Yellow-nosed albatrosses have a new predator
In the middle of the night, an albatross rests on its unique and precious egg. But the large bird is disturbed by the approach of the webbed legs lining the darkness. The albatross stands up to defend its egg, its beak snapping. His nemesis, a beefy male giant petrel, is not here for the egg. With a slit, the petrel bites the albatross around the neck, dragging it into the bushes.
The albatross never returns to its egg.
This feathered violence is new to science. On Gough Island, a lonely rock in the middle of the South Atlantic, researchers recently discovered Southern Giant Petrels, which typically feed on fish, krill and young birds, hunting and killing huge adult albatrosses. .
Gough Island is one of the few breeding grounds for the endangered Atlantic Yellow-nosed Albatross, which has been under the watchful eye of rotating sets of researchers since 2008. The first evidence attacks appeared in October 2017, when researchers discovered the carcasses of 19 adult albatrosses.
At first, they thought the deaths could have been a freak accident; that the albatrosses had crashed in a windstorm, says Michelle Risi, a wildlife ecologist at the Royal Society for the Protection of Birds in the UK. But when she and her colleagues had their turn on the island in 2018, it became clear that the deaths were not due to chance.
“We went back to the area several times to assess the number of adult carcasses and were completely shocked to find several new ones every week,” says Risi.
The team wondered if the deaths were the result of the ravenous invading mice of Gough Island, which fatally harassed the island’s albatrosses. To unravel this mystery, the team returned in 2019 and installed 16 motion-activated cameras near albatross nests. Nearly a million images and over 419 hours of footage revealed that the culprit was male giant petrels, which also breed on Gough Island. The team’s findings, published in a recent study, include images of 11 different petrel attacks, five of which end in the death of an albatross.
Watching southern giant petrels attack albatrosses at night was shocking, Risi says. But at the same time, such a daring predatory maneuver isn’t really out of place.
Southern giant petrels are skillful and greedy scavengers who dominate and haphazardly devour seaside carcasses. But they are also proficient predators. The birds are seagull shaped but the size of a goose and cast an intimidating shadow over the Southern Ocean food chain. Shrewd opportunists, they prey on young or sick penguins and seals, as well as chicks of many species of birds. Giant petrels have even been spotted ripping sperm whale flesh on the surface.
“This is the nature of giant petrels,” says Tegan Carpenter-Kling, an ecologist at BirdLife South Africa in Johannesburg, who is not involved in the study. “They are predatory birds, quite intelligent and ruthless.”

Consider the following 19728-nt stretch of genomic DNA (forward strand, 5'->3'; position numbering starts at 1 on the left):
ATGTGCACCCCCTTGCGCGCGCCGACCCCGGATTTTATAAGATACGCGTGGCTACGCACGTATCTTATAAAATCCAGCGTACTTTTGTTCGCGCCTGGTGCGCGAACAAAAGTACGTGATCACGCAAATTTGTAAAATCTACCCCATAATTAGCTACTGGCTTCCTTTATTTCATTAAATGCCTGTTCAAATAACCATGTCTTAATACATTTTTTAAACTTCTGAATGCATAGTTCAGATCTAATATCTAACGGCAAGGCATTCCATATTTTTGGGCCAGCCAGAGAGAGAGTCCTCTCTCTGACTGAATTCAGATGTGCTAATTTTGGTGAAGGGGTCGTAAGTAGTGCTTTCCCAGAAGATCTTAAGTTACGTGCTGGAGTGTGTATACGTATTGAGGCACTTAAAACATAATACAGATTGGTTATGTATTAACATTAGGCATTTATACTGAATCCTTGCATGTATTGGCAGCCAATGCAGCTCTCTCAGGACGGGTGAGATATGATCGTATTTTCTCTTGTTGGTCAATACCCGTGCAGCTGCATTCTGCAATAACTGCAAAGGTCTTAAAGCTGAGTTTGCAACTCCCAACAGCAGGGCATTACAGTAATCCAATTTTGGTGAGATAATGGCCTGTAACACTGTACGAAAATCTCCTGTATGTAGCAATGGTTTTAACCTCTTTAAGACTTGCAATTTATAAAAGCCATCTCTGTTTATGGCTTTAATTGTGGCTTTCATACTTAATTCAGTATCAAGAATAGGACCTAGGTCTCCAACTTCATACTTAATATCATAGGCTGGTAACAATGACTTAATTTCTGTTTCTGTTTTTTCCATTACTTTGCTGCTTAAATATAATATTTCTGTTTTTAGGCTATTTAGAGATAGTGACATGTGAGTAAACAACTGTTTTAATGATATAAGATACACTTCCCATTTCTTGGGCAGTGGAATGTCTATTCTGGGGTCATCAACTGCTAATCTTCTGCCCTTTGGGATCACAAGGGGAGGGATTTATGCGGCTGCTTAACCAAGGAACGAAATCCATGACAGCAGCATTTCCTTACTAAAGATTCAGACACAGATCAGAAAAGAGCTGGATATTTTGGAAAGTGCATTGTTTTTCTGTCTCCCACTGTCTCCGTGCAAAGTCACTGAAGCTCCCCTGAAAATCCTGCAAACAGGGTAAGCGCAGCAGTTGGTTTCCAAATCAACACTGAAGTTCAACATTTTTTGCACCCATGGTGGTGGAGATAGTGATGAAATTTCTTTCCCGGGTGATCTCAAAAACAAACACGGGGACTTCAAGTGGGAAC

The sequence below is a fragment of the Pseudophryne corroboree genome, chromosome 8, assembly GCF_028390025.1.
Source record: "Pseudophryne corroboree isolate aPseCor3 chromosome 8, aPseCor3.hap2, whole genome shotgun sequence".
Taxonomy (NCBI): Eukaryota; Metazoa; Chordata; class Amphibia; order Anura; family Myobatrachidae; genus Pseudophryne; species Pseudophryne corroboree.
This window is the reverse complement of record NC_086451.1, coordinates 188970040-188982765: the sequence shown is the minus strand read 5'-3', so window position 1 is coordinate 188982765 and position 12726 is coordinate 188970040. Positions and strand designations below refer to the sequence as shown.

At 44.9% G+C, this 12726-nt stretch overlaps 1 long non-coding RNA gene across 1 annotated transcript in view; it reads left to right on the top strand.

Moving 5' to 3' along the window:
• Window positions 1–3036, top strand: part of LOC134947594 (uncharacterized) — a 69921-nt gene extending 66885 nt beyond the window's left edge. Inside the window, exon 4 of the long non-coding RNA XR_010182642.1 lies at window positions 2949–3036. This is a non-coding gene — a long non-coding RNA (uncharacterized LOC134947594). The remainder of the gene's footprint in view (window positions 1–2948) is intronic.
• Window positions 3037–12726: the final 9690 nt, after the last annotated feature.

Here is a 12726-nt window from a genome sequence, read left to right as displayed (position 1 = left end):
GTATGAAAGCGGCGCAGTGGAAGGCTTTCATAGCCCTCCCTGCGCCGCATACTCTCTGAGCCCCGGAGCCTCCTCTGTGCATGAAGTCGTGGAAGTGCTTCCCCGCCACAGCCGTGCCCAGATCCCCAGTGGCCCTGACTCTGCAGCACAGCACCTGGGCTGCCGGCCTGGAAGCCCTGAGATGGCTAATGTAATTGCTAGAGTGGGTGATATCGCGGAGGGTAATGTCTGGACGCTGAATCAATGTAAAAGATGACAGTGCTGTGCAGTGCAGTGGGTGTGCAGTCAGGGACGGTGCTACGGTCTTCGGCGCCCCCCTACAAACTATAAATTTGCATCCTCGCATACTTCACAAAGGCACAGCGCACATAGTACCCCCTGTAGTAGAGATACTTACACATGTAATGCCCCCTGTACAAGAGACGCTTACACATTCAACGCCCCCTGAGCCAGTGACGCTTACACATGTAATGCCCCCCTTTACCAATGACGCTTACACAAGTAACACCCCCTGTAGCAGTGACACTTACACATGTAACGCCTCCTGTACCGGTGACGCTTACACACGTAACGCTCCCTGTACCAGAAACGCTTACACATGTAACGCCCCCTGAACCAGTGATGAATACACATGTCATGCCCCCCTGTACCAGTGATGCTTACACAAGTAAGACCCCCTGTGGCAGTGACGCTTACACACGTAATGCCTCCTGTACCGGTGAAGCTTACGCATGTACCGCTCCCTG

Still, the Gough Island team’s recordings came as a surprise to Carpenter-Kling. “I was shocked. I have never heard of giant petrels scavenging for adult birds unless they are injured.
Richard Phillips, a British Antarctic Survey seabird ecologist who was not involved in the study, points out that attacking healthy adult albatrosses can have immediate and costly drawbacks. “You’d better kill something that’s a lot more defenseless,” he said. ” There is a risk [the giant petrels] will be pecked in the eyes or injured.
It is not yet clear why the southern giant petrels of Gough Island are taking such risks. Theoretically, this could be because they are suffering from a shortage of ocean-sourced food. But Risi believes there should be enough seals and penguins around the island to feed breeding petrels.
It is also possible that the giant petrels have made a habit of exploiting albatrosses already weakened by the constant worsening of the invading mice of the island.
Whatever the cause, the behavior appears to be a recent development limited to Gough Island. Phillips notes that if southern giant petrels were to kill albatrosses elsewhere, there would be cadaver records at some of the other seabird monitoring sites in the Southern Ocean. Dead albatrosses are hard to ignore, given the bird’s vulnerability to introduced predators.
“You would start to think, Was it a cat? Were they rats? You would almost panic, in a way, ”says Phillips.
The albatross killings, however, have bewildering implications for the Atlantic yellow-nosed albatrosses of Gough Island.
“If this behavior spreads and becomes more common in giant petrels, it could certainly pose a threat to the albatross population,” Carpenter-Kling explains, adding that the adult mortality rate is a major factor dictating the trajectory of the albatross. ‘a population.
Phillips estimates that if the few hundred pairs of giant petrels that breed on Gough Island were to become constant albatross killers, “they would probably eat an albatross every few days.”
Predation by southern giant petrels is not the only challenge facing albatrosses on Gough Island. In addition to mice, seabirds are threatened by plastic pollution, climate change and deadly interactions with fishing boats. We “have to solve the anthropogenic problems”, says Risi, “so that predation by giant petrels does not become an additive problem.”
This message appears courtesy of Hakai Magazine.